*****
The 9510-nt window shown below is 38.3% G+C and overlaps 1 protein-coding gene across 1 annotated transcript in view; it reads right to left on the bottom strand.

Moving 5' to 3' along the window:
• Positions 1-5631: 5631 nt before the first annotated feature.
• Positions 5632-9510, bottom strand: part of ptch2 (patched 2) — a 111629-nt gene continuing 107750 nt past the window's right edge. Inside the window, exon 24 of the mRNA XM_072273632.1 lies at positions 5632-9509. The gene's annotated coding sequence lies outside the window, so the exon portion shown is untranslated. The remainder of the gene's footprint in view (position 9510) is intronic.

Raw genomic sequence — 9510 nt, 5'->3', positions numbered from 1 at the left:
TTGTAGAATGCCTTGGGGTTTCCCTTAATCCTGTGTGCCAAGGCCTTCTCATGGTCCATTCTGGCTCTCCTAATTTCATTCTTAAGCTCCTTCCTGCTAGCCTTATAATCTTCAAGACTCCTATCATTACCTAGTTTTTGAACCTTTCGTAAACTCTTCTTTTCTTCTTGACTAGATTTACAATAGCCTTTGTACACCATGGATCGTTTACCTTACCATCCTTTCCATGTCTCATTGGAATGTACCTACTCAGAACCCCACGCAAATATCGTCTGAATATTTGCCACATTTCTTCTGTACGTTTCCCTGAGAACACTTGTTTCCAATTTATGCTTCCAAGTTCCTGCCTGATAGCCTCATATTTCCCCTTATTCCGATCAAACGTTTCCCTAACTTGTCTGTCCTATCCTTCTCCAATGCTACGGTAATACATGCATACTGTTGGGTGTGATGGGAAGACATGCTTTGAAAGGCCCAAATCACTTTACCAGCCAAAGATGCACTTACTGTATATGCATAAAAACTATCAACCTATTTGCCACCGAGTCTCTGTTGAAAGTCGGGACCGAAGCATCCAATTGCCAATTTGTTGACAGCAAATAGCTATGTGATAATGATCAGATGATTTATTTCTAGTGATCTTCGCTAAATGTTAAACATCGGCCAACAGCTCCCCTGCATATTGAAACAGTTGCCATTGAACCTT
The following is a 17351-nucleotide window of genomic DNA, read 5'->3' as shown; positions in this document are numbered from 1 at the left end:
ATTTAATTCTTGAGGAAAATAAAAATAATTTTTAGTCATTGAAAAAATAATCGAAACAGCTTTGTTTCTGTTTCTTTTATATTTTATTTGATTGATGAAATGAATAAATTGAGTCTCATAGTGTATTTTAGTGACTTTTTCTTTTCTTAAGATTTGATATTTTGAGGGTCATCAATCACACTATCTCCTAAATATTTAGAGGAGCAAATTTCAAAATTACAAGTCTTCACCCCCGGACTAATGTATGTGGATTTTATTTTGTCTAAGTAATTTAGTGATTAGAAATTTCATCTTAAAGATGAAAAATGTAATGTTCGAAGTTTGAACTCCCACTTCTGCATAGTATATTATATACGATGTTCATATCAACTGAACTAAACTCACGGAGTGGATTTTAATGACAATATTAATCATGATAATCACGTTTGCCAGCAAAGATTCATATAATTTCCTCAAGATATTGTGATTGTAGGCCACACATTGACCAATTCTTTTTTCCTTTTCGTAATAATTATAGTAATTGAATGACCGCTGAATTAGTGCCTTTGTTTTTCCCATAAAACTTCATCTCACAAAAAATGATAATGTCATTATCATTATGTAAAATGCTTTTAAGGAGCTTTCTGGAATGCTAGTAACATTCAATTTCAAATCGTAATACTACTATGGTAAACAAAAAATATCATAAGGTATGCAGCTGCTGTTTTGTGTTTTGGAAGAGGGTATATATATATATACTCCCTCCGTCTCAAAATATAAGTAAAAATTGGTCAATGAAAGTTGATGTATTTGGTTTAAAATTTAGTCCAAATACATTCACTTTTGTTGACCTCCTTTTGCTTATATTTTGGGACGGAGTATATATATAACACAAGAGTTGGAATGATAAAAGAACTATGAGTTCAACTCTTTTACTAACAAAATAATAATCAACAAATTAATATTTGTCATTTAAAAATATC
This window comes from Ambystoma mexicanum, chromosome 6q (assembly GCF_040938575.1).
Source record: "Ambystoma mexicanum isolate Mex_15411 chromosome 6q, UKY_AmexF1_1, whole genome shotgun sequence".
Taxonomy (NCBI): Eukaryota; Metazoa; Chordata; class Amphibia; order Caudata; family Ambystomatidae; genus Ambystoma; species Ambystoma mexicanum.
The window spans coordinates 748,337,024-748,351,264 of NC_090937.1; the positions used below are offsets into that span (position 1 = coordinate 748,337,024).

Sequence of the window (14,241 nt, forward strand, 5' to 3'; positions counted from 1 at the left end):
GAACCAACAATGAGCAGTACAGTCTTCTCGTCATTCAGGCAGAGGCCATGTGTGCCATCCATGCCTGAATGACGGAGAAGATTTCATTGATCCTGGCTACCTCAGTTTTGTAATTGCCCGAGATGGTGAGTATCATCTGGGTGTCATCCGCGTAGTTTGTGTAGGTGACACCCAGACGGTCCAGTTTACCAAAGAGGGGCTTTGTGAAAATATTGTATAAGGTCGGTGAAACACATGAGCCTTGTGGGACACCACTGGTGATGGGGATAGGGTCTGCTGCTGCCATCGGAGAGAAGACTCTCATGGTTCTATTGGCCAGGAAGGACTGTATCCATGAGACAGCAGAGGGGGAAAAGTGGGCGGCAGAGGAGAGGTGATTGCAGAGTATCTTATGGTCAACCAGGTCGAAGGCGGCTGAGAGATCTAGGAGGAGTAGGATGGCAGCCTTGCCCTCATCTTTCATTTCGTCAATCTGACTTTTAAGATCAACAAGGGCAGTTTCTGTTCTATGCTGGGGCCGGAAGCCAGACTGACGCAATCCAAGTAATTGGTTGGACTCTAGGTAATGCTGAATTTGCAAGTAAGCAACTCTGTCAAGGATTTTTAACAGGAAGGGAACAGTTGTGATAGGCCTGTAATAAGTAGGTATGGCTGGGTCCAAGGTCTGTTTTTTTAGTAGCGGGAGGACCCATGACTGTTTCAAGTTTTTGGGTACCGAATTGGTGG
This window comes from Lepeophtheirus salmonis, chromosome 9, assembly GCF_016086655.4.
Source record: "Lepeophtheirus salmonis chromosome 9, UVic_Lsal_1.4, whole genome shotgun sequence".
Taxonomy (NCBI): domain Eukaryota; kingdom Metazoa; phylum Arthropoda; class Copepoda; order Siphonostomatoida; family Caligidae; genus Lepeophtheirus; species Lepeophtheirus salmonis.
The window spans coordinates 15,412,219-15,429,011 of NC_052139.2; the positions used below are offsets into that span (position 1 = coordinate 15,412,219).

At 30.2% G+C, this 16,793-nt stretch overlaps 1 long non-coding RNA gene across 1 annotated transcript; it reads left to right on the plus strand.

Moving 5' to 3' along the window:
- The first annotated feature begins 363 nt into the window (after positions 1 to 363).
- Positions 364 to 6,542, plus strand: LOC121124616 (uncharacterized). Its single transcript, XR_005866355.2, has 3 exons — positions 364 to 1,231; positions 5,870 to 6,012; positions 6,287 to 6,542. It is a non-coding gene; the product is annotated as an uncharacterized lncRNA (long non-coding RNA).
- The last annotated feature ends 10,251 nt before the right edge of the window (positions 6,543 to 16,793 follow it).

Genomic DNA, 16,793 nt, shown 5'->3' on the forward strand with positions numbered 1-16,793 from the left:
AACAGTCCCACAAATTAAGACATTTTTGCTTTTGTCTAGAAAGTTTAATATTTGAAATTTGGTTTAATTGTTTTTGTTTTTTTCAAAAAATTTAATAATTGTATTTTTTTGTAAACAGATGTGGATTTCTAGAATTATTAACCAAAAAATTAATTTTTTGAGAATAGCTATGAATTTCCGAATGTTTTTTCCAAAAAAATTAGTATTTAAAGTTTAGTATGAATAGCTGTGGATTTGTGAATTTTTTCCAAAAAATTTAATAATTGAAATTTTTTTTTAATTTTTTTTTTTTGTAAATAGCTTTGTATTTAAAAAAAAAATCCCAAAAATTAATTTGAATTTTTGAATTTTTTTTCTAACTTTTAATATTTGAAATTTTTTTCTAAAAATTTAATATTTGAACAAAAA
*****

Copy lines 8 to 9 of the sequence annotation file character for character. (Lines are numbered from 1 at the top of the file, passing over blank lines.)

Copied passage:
ATTTAATTCTTGAGGAAAATAAAAATAATTTTTAGTCATTGAAAAAATAATCGAAACAGCTTTGTTTCTGTTTCTTTTATATTTTATTTGATTGATGAAATGAATAAATTGAGTCTCATAGTGTATTTTAGTGACTTTTTCTTTTCTTAAGATTTGATATTTTGAGGGTCATCAATCACACTATCTCCTAAATATTTAGAGGAGCAAATTTCAAAATTACAAGTCTTCACCCCCGGACTAATGTATGTGGATTTTATTTTGTCTAAGTAATTTAGTGATTAGAAATTTCATCTTAAAGATGAAAAATGTAATGTTCGAAGTTTGAACTCCCACTTCTGCATAGTATATTATATACGATGTTCATATCAACTGAACTAAACTCACGGAGTGGATTTTAATGACAATATTAATCATGATAATCACGTTTGCCAGCAAAGATTCATATAATTTCCTCAAGATATTGTGATTGTAGGCCACACATTGACCAATTCTTTTTTCCTTTTCGTAATAATTATAGTAATTGAATGACCGCTGAATTAGTGCCTTTGTTTTTCCCATAAAACTTCATCTCACAAAAAATGATAATGTCATTATCATTATGTAAAATGCTTTTAAGGAGCTTTCTGGAATGCTAGTAACATTCAATTTCAAATCGTAATACTACTATGGTAAACAAAAAATATCATAAGGTATGCAGCTGCTGTTTTGTGTTTTGGAAGAGGGTATATATATATATACTCCCTCCGTCTCAAAATATAAGTAAAAATTGGTCAATGAAAGTTGATGTATTTGGTTTAAAATTTAGTCCAAATACATTCACTTTTGTTGACCTCCTTTTGCTTATATTTTGGGACGGAGTATATATATAACACAAGAGTTGGAATGATAAAAGAACTATGAGTTCAACTCTTTTACTAACAAAATAATAATCAACAAATTAATATTTGTCATTTAAAAATATC
This window comes from Ambystoma mexicanum, chromosome 6q (assembly GCF_040938575.1).